Testing for the Pharmaceutical Industry
When taking generic medicine, one has to wonder how generic companies know what to test for when making prescription drugs. The pharmaceutical industry has a testing standardization organization known as the United States Pharmacopeia (USP). It is not a government agency but it is recognized by the FDA and the US government as the bible so to speak of pharmaceutical drug testing. The USP is a non-profit scientific organization that standardizes the pharmaceutical, nutritional supplement and food testing fields. On their site (www.usp.org) their mission is to promote public health to ensure the quality, safety and benefits of foods. The US is not the only country to have an organization like this. The European Union (EP) has one as well as Japan (JP).
I work for a contract pharmaceutical laboratory and any testing that we do for pharmaceutical drugs; the USP has a method for testing and acceptance criteria for approving drugs for consumption. Here is how it works. A lab receives a sample amount of tablets from a generic manufacturer inIndia(happens a lot) for say Atorvastatin (Lipitor). They ask to test it, but they don’t have an in house method since it’s expensive to develop one. So they go to the USP, get their method for free to perform testing, and perform what is required for approval.
The USP provides the method for pharmaceutical testing with the help of industry. They provide a general guide which was developed by the original drug manufacturers for testing the active ingredient. Most of the time it is not the original test method performed when the drug was developed. It is more of a watered down version with the necessary key information. The USP tells you what equipment to use, which chemicals, how to use it and for how long. They do not provide you with the formulation of how to make drugs. Think of them as a cookbook that tells you your cooking times, what ingredients you need, in what order they go in and what utensils or pots to use. They don’t tell you how to exactly prepare the ingredients or if to stir, etc.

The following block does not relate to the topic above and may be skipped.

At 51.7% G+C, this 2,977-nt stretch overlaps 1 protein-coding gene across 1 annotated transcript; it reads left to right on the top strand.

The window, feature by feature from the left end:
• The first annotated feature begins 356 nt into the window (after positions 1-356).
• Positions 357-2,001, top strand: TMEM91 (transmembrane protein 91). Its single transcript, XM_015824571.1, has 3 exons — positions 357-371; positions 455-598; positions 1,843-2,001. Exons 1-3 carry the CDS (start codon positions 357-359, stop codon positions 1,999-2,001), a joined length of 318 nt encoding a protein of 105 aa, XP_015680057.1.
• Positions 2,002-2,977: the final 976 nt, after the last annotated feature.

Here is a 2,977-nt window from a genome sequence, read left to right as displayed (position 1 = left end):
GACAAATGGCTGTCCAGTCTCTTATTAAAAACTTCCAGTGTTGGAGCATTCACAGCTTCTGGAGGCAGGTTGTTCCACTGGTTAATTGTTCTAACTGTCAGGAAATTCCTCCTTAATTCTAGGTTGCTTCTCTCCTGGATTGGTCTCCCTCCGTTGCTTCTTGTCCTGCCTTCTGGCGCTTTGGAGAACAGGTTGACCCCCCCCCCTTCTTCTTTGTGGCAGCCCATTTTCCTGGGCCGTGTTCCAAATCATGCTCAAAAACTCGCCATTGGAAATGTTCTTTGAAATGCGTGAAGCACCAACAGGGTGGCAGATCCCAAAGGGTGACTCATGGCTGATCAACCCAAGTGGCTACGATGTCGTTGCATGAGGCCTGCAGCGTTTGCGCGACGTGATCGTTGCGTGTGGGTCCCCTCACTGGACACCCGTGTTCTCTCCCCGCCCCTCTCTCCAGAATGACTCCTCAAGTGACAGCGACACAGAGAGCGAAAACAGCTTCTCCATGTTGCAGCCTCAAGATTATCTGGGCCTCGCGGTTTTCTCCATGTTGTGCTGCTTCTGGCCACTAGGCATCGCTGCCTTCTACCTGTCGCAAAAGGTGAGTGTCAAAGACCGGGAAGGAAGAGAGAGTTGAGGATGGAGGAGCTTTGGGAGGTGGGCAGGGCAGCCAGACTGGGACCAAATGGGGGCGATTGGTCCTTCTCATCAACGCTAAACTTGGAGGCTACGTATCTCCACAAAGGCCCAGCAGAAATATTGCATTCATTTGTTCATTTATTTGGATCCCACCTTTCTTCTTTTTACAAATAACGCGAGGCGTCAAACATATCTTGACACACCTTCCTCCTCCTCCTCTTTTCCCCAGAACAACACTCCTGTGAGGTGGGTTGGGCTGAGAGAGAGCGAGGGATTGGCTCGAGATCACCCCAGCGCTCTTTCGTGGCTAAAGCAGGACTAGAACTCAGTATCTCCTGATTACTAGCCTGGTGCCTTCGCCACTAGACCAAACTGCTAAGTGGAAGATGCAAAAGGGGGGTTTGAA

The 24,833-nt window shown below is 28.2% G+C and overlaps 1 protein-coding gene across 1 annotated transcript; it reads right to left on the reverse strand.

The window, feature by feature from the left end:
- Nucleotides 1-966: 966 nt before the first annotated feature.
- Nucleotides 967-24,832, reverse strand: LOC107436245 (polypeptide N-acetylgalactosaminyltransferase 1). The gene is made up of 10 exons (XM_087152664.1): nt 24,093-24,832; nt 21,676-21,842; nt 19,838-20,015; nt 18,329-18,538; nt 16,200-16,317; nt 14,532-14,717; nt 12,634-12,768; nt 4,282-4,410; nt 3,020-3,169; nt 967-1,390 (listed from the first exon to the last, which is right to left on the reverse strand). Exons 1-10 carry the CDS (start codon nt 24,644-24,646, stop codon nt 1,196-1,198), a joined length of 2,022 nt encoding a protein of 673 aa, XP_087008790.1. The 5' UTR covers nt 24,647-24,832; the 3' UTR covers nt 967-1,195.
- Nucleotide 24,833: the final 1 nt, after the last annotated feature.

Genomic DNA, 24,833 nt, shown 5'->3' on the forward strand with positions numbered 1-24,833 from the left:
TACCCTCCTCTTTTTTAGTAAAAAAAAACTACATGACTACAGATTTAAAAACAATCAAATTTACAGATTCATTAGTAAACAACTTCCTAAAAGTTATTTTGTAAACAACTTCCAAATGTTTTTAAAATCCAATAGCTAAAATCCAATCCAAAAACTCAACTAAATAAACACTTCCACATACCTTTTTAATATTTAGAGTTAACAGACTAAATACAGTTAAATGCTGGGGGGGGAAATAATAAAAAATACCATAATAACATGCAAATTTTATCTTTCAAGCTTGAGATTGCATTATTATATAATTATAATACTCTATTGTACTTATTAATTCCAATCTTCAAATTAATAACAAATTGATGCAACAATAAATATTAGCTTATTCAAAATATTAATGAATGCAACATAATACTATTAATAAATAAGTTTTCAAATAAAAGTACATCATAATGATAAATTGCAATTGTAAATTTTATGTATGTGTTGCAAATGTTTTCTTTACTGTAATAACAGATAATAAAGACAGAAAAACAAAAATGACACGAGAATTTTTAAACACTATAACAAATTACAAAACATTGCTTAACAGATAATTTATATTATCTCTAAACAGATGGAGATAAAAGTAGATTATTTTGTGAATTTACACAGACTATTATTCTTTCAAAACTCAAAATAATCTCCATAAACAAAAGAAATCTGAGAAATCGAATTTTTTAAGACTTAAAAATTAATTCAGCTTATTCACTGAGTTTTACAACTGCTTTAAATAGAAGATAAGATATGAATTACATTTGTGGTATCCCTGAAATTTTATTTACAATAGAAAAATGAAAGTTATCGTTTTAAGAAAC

Conflict of Interest
I know, I know. If the methods are downloaded free out of their database, where do they get funding? The government doesn’t give them any money that I know of. They don’t report their earnings since they are a non-profit. They make their income when they sell the standards the industry uses for drug testing. The USP is the only source in the US to go to for purchasing standards. If drug testing is performed on components from Japan, then you go to the JP.
A standard is the active ingredient in raw form which has been qualified to be used for comparison. You basically make a concentration of the raw form that resembles what you expect to be in a tablet. The tablet is broken down and compared to your standard concentration to confirm that the amount of active ingredient in your tablet is what it is supposed to be. If you have a 10 milligram (mg) tablet of Lipitor, you want 10 mg of Atorvastin in that tablet and not 9.5 mg.
This is where the USP has the monopoly. I can’t go to another vendor or company to buy standards. There is no way to compete against the USP. If the FDA found out that testing was performed without a USP standard, it would be considered null and void and fines would come. One can imagine the premium paid to buy the standards since there is no competition.
The USP doesn’t manufacture anything. They outsource almost everything they do. The standards are manufactured elsewhere, new active ingredients testing is performed by other labs. They do have a large technical staff on hand for troubleshooting. On top of that, they have to spend every dime they make since they are a non-profit. In addition, the USP regulates the equipment used for drug testing of any pharmaceutical ingredient, nutritional supplement or food component. Cars have certain US regulations that have to be followed when made, scientific laboratory equipment also have certain regulations and techniques that have to be abided by. All this regulation is a good thing for the industry to make sure contaminants don’t end up in the drug pipeline. This ensures that when you take a prescription drug, it is chemically the same no matter where it came from and it adheres to the drug release criteria.
Have you ever worried about drugs manufactured outside the US?